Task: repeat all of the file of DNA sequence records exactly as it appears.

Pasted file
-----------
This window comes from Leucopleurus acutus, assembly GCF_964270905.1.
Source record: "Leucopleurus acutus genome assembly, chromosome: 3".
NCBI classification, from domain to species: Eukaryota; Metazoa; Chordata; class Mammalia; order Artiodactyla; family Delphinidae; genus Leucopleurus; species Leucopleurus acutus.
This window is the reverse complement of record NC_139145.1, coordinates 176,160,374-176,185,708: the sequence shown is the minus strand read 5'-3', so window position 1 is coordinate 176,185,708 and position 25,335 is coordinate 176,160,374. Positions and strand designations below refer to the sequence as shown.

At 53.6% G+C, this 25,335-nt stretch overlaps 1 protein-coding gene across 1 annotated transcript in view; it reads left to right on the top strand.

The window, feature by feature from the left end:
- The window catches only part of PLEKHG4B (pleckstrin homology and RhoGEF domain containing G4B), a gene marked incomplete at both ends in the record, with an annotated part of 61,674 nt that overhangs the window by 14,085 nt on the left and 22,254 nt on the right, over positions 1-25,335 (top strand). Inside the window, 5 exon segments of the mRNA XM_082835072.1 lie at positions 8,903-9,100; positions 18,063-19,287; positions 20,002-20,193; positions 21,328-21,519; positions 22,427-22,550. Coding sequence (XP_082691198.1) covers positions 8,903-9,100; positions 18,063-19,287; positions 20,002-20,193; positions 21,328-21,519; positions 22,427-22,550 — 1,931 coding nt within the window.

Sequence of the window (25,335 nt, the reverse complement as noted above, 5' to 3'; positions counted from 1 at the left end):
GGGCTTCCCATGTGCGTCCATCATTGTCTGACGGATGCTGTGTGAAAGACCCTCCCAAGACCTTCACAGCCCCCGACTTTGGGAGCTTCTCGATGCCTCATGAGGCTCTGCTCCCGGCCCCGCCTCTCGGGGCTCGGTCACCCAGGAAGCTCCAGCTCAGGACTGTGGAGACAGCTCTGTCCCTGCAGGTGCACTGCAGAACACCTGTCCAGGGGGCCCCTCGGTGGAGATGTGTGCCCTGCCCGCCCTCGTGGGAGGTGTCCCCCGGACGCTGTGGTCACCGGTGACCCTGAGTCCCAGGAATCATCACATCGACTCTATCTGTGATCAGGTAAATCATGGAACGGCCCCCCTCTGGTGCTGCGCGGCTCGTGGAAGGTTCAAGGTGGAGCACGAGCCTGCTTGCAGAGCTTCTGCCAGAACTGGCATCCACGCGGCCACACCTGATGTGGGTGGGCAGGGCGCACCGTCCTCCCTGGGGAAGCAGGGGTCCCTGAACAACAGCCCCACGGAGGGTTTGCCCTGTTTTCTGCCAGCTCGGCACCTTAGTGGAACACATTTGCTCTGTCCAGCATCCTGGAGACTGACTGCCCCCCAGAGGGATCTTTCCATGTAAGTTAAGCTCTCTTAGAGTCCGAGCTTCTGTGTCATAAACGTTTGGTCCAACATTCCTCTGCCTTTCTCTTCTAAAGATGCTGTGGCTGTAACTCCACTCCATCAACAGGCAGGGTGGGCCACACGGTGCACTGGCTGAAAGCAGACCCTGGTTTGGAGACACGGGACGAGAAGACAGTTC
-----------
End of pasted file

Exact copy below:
This window comes from Leucopleurus acutus, assembly GCF_964270905.1.
Source record: "Leucopleurus acutus genome assembly, chromosome: 3".
NCBI classification, from domain to species: Eukaryota; Metazoa; Chordata; class Mammalia; order Artiodactyla; family Delphinidae; genus Leucopleurus; species Leucopleurus acutus.
This window is the reverse complement of record NC_139145.1, coordinates 176,160,374-176,185,708: the sequence shown is the minus strand read 5'-3', so window position 1 is coordinate 176,185,708 and position 25,335 is coordinate 176,160,374. Positions and strand designations below refer to the sequence as shown.

At 53.6% G+C, this 25,335-nt stretch overlaps 1 protein-coding gene across 1 annotated transcript in view; it reads left to right on the top strand.

The window, feature by feature from the left end:
- The window catches only part of PLEKHG4B (pleckstrin homology and RhoGEF domain containing G4B), a gene marked incomplete at both ends in the record, with an annotated part of 61,674 nt that overhangs the window by 14,085 nt on the left and 22,254 nt on the right, over positions 1-25,335 (top strand). Inside the window, 5 exon segments of the mRNA XM_082835072.1 lie at positions 8,903-9,100; positions 18,063-19,287; positions 20,002-20,193; positions 21,328-21,519; positions 22,427-22,550. Coding sequence (XP_082691198.1) covers positions 8,903-9,100; positions 18,063-19,287; positions 20,002-20,193; positions 21,328-21,519; positions 22,427-22,550 — 1,931 coding nt within the window.

Sequence of the window (25,335 nt, the reverse complement as noted above, 5' to 3'; positions counted from 1 at the left end):
GGGCTTCCCATGTGCGTCCATCATTGTCTGACGGATGCTGTGTGAAAGACCCTCCCAAGACCTTCACAGCCCCCGACTTTGGGAGCTTCTCGATGCCTCATGAGGCTCTGCTCCCGGCCCCGCCTCTCGGGGCTCGGTCACCCAGGAAGCTCCAGCTCAGGACTGTGGAGACAGCTCTGTCCCTGCAGGTGCACTGCAGAACACCTGTCCAGGGGGCCCCTCGGTGGAGATGTGTGCCCTGCCCGCCCTCGTGGGAGGTGTCCCCCGGACGCTGTGGTCACCGGTGACCCTGAGTCCCAGGAATCATCACATCGACTCTATCTGTGATCAGGTAAATCATGGAACGGCCCCCCTCTGGTGCTGCGCGGCTCGTGGAAGGTTCAAGGTGGAGCACGAGCCTGCTTGCAGAGCTTCTGCCAGAACTGGCATCCACGCGGCCACACCTGATGTGGGTGGGCAGGGCGCACCGTCCTCCCTGGGGAAGCAGGGGTCCCTGAACAACAGCCCCACGGAGGGTTTGCCCTGTTTTCTGCCAGCTCGGCACCTTAGTGGAACACATTTGCTCTGTCCAGCATCCTGGAGACTGACTGCCCCCCAGAGGGATCTTTCCATGTAAGTTAAGCTCTCTTAGAGTCCGAGCTTCTGTGTCATAAACGTTTGGTCCAACATTCCTCTGCCTTTCTCTTCTAAAGATGCTGTGGCTGTAACTCCACTCCATCAACAGGCAGGGTGGGCCACACGGTGCACTGGCTGAAAGCAGACCCTGGTTTGGAGACACGGGACGAGAAGACAGTTC